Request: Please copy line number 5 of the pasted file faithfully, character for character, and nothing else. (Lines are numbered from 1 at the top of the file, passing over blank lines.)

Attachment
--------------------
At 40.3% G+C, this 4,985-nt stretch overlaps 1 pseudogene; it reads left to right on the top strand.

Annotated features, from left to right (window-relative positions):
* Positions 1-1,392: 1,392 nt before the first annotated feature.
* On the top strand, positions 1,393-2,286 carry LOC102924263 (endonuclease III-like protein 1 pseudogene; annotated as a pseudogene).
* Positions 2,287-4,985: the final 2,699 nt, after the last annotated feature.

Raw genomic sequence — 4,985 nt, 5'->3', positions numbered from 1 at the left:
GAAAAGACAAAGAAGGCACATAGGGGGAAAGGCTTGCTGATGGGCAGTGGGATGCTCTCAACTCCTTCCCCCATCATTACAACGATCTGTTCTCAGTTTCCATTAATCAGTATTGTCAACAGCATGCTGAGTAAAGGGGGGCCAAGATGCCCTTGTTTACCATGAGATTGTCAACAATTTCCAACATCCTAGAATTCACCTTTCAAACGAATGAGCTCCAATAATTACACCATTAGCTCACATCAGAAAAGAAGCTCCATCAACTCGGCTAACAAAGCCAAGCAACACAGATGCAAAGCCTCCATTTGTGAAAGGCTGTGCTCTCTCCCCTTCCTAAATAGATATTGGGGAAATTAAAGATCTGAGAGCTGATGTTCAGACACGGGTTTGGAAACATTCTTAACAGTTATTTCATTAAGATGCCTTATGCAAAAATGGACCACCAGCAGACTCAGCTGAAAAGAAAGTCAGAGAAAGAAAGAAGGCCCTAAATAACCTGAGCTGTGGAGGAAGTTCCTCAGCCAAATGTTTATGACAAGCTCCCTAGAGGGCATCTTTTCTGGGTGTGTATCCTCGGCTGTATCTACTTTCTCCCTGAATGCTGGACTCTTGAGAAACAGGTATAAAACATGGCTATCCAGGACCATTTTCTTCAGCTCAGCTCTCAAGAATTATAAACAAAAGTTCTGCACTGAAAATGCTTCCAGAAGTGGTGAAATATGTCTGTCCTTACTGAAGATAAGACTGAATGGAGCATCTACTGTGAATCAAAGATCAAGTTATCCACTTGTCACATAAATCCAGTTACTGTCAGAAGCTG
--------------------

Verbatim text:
* Positions 2,287-4,985: the final 2,699 nt, after the last annotated feature.